“What eco or ethical labels are in your wardrobe?” – we ask her. “Besides Sarah’s Bag, I often shop from Maison De Mode, a luxury ethical fashion online retailer. I love the platform as it introduces me to so many brands in this growing niche in the fashion industry and really shows that luxury, craftsmanship, design and sustainability go together beautifully”.Sarah also wears a lot of Lebanese fashion brands. “One of my favourites is Beirut-based accessories brand Vanina, which uses local products and supports local craftsmanship. She has also been a fan of Tom’s and their 1 for 1 formula for years now: “It so simple and effective…” – she says- “I also adore the airy fabrics and traditional weaving of Lemlem, a brand that empowers traditional artisans in various African countries, with a focus on women.
“To be honest this movement is shifting and developing so fast that I find that social media, TED Talks and websites like Luxiders and Maison de Mode are the best platforms to find out about the people and companies changing the landscape every day” – Sarah says. And we are really happy to hear she is one our our readers all over the world. “Thanks Sarah!”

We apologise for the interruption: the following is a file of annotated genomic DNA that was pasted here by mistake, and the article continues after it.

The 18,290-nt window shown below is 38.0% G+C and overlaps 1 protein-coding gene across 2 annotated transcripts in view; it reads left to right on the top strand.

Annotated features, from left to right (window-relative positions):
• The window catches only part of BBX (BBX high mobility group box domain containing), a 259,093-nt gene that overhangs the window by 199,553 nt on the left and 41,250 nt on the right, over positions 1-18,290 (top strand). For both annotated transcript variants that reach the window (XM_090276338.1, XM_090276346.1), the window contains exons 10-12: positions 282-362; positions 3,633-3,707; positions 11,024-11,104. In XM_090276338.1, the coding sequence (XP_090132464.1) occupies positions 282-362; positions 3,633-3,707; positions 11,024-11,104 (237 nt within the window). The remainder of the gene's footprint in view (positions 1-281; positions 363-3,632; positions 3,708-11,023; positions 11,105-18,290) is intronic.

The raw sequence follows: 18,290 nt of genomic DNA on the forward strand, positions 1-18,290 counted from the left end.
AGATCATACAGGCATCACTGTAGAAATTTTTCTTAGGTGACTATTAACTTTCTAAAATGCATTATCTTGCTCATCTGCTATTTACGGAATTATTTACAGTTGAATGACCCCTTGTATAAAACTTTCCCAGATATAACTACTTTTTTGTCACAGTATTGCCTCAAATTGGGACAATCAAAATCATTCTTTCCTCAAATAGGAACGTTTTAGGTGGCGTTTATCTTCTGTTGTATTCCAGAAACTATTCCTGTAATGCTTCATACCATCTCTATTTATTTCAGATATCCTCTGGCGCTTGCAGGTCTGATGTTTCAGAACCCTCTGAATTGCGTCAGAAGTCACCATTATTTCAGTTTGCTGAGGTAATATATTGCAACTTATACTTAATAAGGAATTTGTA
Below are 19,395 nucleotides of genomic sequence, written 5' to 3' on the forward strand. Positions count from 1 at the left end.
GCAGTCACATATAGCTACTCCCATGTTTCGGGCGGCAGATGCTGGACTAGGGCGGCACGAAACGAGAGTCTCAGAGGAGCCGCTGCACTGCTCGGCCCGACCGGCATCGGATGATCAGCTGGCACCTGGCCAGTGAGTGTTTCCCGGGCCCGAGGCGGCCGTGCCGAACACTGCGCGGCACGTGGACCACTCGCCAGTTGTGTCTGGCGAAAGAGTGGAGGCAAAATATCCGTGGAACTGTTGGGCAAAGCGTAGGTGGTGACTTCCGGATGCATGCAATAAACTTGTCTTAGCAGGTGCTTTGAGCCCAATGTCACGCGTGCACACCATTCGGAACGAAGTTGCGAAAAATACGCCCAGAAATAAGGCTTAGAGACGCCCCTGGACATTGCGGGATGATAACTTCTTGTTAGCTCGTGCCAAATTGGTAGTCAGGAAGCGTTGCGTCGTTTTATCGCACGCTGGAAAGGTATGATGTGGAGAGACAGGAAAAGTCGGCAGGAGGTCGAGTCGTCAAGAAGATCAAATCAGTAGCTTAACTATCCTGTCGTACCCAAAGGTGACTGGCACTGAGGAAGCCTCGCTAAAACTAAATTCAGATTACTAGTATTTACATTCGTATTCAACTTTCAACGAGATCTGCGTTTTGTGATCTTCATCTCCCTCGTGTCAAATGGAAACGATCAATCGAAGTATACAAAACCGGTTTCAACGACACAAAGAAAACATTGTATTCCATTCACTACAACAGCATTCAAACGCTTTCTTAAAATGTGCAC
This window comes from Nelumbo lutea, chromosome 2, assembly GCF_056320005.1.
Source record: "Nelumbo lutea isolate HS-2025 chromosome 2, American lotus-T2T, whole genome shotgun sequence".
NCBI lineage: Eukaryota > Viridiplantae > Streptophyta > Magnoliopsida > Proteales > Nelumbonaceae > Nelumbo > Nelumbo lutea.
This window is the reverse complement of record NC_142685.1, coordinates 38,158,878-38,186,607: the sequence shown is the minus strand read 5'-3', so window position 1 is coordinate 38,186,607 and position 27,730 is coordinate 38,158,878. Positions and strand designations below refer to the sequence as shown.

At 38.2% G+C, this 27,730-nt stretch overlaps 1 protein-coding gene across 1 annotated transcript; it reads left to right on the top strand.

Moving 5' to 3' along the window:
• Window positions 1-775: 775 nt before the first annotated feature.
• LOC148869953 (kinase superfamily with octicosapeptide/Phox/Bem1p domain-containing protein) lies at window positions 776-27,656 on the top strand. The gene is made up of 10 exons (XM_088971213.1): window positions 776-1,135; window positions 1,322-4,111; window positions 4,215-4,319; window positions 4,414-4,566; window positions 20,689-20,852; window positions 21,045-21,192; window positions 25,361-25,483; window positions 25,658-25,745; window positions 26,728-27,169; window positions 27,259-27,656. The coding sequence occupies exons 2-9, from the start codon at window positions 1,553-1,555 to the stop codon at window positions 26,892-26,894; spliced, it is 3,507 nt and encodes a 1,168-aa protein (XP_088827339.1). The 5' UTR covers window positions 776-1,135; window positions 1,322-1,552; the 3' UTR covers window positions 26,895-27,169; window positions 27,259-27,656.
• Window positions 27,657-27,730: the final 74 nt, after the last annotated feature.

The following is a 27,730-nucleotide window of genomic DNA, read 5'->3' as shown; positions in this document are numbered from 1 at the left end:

Sarah’s Bag has always been about women’s empowerment so they were very inspired by the global women’s march that took place a year ago. They created the Rise Up collection, which is a line of clutches and bags crafted to look like protest posters and hand-stitched and beaded by a group of Syrian refugee women they trained. “Syrian refugees are among the most vulnerable groups in Lebanon today, and there are up to 2 million living here. We are already a tiny country of about 5 million people so you can imagine the scale of what we are dealing with. So for us it made sense to work with refugee women who have to support to their families in difficult conditions, as Rise Up is a collection all about women supporting other women”.
There are a lot of traditional productions methods in Lebanon that haven’t evolved to take the environment into consideration. “In addition, sourcing eco fabrics from abroad is quite costly. However, we do work within a broad framework of sustainability and remain true to our mission as a social enterprise to empower underprivileged women to be financially independent, capable of supporting their families and giving their children a better future”.